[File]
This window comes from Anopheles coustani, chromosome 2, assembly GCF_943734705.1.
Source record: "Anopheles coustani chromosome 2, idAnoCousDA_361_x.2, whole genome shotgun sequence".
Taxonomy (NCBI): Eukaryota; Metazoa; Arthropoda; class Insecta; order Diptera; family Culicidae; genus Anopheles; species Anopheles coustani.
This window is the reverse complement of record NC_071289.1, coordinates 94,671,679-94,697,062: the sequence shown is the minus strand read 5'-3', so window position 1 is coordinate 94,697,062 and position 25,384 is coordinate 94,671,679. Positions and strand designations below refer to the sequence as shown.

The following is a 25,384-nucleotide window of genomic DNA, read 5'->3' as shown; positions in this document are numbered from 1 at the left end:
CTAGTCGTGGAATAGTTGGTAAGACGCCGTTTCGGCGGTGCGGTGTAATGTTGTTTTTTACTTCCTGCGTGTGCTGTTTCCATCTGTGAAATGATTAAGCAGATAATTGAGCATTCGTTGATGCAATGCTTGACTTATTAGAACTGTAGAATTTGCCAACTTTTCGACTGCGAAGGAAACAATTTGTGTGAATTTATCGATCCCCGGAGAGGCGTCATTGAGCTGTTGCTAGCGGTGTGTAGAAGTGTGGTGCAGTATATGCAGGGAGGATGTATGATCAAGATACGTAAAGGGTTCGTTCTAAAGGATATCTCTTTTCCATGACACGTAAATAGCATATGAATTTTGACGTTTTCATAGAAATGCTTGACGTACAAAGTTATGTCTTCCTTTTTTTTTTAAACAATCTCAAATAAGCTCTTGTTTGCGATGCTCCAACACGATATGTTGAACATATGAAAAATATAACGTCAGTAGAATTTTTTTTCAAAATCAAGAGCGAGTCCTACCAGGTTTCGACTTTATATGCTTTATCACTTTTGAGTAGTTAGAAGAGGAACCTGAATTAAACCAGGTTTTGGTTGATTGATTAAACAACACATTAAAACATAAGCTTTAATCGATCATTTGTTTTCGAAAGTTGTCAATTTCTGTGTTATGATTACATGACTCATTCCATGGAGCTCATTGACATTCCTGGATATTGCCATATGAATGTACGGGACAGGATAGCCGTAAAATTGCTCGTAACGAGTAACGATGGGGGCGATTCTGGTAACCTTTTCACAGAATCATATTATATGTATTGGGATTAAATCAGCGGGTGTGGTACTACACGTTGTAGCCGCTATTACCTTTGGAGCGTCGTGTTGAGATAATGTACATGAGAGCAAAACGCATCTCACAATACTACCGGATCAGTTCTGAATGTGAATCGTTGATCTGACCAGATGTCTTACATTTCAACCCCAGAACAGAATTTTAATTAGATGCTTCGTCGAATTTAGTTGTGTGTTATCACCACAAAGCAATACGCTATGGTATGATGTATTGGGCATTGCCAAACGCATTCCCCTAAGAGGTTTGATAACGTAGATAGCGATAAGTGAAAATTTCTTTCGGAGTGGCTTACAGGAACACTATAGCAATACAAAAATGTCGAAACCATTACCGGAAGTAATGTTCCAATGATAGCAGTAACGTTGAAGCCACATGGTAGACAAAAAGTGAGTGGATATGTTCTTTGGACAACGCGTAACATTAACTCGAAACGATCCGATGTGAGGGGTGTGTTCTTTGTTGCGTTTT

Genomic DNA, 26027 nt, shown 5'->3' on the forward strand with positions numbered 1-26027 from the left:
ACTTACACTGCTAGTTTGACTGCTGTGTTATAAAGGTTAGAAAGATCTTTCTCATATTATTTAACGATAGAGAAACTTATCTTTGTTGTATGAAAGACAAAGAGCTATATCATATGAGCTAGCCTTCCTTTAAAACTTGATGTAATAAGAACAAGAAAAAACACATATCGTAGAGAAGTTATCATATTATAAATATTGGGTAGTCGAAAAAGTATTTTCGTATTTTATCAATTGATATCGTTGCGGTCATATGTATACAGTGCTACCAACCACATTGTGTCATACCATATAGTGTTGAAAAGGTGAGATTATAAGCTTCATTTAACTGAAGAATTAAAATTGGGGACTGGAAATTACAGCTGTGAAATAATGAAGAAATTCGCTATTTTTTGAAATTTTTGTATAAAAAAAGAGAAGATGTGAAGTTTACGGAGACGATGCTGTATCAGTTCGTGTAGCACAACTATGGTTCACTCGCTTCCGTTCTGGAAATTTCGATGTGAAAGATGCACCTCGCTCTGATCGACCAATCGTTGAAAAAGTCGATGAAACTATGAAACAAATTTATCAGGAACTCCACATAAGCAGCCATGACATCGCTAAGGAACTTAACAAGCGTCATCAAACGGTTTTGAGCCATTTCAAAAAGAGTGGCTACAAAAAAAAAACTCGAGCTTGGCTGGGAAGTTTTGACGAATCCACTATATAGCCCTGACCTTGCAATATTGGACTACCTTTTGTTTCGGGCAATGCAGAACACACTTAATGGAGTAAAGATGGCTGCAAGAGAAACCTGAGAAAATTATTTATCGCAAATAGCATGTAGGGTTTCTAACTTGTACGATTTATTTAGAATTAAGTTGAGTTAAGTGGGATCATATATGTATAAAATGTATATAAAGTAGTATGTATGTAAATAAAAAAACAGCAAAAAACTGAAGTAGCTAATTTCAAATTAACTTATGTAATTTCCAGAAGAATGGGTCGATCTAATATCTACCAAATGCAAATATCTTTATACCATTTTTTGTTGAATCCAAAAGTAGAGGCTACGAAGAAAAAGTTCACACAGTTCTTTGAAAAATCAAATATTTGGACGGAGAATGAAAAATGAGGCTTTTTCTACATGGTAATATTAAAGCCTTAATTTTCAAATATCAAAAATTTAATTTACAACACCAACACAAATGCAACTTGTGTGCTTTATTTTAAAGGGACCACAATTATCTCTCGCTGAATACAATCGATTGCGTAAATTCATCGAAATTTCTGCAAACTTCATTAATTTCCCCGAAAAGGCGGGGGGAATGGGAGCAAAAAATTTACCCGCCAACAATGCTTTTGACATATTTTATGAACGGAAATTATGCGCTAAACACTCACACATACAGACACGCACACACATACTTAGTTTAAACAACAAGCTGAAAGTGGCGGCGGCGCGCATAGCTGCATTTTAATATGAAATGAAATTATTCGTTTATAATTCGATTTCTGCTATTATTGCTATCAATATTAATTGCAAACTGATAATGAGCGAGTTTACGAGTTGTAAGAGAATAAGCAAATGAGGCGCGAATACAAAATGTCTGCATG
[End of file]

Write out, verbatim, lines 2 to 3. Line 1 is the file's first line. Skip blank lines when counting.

Source record: "Anopheles coustani chromosome 2, idAnoCousDA_361_x.2, whole genome shotgun sequence".
Taxonomy (NCBI): Eukaryota; Metazoa; Arthropoda; class Insecta; order Diptera; family Culicidae; genus Anopheles; species Anopheles coustani.